What HiFi 2.0 means to me
Zak Billmeier grew up in southern Vermont and coastal Maine. After graduating from Mary Washington College with a Geography degree he still isn't sure quite what to do with, he eventually settled in the mountains of Central Virginia. He spends his free time chasing his daughter around, taking pictures, gardening and cooking. He joined Crutchfield's car A/V writing team in 2007 and is now a lead producer on our video team.
More from Zak Billmeier
I really love the new HiFi 2.0 movement here at Crutchfield. Helping people achieve and enjoy great sound is what we're all about, whether you're trying to do it in your house or in your car. And this building is full of people who are knowledgeable and passionate about sound.
To me, HiFi 2.0 is a relative term. It's not just about getting the best sound all at once; it's about getting better sound than you have, and building on it. The great thing about getting better sound is that upgrading one step at a time lets you appreciate the difference. I'll use my car as an example.
I have a 1996 Honda Accord. When I started working at Crutchfield, it had the factory cassette deck and speakers still installed. I had a Sony Discman and a cassette adapter. This was only a couple of years ago.
As I was learning about car stereos and embracing Crutchfield's helpful, "do it yourself" philosophy, I thought yeah, I need a stereo upgrade pretty bad. And I'm gonna install it myself. So I did a little research and settled on a Dual XHD6425 head unit - it had the two things I was looking for: a USB slot and an inexpensive Bluetooth adapter. Seriously, that's all I cared about at the time.
My USB slot fulfills nearly all of my music needs. For superior sound, I take care to encode
all my music at the highest bitrate possible.
And speakers, too, of course. I went with Boston Acoustics S95s for the rear deck, and S65RCs for the front doors. I knew I was only going to power them with the head unit, so their high sensitivity made them a great match. I put in the rear deck speakers first, since it was the easiest part of the installation. Then I drove around for a couple of days until I had time to finish the job.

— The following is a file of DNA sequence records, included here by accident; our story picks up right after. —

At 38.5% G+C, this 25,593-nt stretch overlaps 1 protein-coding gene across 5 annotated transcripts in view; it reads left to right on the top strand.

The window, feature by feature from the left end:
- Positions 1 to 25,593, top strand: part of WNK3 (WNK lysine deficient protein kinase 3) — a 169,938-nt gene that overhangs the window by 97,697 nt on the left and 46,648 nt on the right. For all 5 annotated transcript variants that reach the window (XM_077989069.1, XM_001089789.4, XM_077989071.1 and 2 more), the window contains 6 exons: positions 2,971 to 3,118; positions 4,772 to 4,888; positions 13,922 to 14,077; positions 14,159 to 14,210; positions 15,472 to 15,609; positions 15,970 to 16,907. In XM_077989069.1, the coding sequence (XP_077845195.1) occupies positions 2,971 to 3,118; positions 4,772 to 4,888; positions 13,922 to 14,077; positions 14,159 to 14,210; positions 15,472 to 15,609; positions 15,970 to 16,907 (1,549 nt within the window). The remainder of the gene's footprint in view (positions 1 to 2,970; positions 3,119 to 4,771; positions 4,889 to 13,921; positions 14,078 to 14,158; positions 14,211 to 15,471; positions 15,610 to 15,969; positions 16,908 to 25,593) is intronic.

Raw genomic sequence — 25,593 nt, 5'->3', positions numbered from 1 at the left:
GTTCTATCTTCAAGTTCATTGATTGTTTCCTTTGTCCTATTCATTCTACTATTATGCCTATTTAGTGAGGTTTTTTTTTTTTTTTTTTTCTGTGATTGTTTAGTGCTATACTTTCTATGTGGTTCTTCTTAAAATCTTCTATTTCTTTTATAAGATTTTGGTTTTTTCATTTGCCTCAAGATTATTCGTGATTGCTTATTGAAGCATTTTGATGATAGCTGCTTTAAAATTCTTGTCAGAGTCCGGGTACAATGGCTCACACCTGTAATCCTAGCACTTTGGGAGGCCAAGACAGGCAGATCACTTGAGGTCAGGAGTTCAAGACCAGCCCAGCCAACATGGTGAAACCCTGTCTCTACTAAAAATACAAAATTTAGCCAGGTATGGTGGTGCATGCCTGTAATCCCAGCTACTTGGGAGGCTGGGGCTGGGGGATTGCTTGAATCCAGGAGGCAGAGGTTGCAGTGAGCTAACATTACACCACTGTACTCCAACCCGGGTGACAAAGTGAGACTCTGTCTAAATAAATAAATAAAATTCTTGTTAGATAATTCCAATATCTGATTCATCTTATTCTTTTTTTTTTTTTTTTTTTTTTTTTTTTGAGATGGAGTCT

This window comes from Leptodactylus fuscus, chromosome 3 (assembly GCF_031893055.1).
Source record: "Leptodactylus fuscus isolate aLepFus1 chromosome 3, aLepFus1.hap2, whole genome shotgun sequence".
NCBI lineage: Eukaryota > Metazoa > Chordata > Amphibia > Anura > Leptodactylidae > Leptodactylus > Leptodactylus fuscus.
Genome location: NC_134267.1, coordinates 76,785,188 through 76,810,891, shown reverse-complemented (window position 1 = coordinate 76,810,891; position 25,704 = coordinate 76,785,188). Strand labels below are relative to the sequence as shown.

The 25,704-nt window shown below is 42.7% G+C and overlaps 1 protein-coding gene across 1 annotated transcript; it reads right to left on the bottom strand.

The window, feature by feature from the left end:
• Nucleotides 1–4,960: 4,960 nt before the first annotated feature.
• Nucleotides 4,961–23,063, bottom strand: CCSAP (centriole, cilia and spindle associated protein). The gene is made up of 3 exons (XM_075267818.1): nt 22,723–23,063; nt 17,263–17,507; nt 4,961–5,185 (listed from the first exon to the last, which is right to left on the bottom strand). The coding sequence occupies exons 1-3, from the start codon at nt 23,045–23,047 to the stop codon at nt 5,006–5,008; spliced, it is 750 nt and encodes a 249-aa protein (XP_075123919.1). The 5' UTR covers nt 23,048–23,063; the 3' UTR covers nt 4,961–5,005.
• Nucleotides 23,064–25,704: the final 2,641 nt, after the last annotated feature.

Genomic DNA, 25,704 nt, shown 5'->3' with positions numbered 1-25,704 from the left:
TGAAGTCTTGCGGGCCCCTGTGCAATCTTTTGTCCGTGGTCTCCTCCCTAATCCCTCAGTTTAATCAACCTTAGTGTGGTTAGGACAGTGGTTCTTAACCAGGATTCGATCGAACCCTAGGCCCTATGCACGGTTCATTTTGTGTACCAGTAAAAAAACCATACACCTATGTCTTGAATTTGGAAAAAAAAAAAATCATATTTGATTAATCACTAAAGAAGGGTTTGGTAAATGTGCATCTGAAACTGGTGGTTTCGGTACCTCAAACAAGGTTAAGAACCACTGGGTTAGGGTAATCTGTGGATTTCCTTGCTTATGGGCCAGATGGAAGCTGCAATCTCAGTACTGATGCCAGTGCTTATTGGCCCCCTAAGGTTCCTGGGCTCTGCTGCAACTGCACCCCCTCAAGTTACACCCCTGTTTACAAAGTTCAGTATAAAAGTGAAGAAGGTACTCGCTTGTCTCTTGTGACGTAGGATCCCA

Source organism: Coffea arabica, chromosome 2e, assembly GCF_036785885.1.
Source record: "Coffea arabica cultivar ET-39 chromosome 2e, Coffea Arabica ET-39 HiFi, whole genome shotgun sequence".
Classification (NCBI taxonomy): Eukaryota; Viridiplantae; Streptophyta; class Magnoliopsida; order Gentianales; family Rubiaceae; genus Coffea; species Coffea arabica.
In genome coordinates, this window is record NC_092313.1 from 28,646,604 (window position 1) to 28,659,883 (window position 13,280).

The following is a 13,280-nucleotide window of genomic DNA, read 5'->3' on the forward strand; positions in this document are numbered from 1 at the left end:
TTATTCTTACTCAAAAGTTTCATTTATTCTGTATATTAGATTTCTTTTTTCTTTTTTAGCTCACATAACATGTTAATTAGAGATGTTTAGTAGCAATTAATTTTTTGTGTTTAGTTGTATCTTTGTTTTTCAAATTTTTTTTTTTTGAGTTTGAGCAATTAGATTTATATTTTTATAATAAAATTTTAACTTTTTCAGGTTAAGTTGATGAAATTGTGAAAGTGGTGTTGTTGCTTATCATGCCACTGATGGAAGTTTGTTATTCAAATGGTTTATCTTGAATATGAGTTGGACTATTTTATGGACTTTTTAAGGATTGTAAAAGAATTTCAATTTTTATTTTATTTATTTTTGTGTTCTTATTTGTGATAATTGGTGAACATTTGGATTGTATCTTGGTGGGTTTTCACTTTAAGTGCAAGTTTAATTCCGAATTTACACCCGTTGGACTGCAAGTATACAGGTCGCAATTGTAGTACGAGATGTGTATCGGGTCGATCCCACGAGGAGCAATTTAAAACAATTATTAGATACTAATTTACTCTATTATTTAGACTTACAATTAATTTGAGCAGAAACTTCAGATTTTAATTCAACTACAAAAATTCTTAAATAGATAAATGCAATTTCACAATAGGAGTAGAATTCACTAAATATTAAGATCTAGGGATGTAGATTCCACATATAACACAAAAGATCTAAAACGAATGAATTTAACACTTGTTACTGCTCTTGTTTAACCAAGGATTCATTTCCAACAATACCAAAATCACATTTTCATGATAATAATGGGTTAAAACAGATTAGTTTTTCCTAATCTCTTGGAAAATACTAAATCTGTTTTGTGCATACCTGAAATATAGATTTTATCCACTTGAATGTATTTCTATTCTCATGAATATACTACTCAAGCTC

The 6x9" speakers were the easiest to install.
Those couple of days between installing the rear deck 6x9s and adding everything else really opened my mind to the world of car audio, and made me realize that I was going to have a great time working here. The difference in sound was astounding - and all I had done was swap out one pair of speakers. Once I popped everything else in place, I was happy as could be. I loaded up a thumb drive with tons of MP3s, and off I went.
Going back to my original point, this is hardly a sophisticated, high-end system. It's a value head unit and two pairs of speakers. But compared to my factory cassette deck, Discman, and worn out factory speakers, it was like Dorothy stepping from black & white to color in the Wizard of Oz: a new, exciting world. Suddenly, my aging car was a place I really wanted to be.
Once you add a sub, you'll never go back. It makes an amazing difference in your sound.
As time has passed, I've become pickier. I've started encoding all my MP3s at 320 Kbps for the best possible sound. I have added a powered sub, too, which led to another "Aha!" moment. This year, I am considering changing out my head unit for one that offers built-in crossovers, a dedicated sub preamp output, and a 24-bit digital-to-analog converter.
You could say I've gotten a taste for even better audio.The joy I felt from upgrading an outdated factory deck - spending a year with it, and targeting the next step - that's what HiFi 2.0 means to me. One step at a time.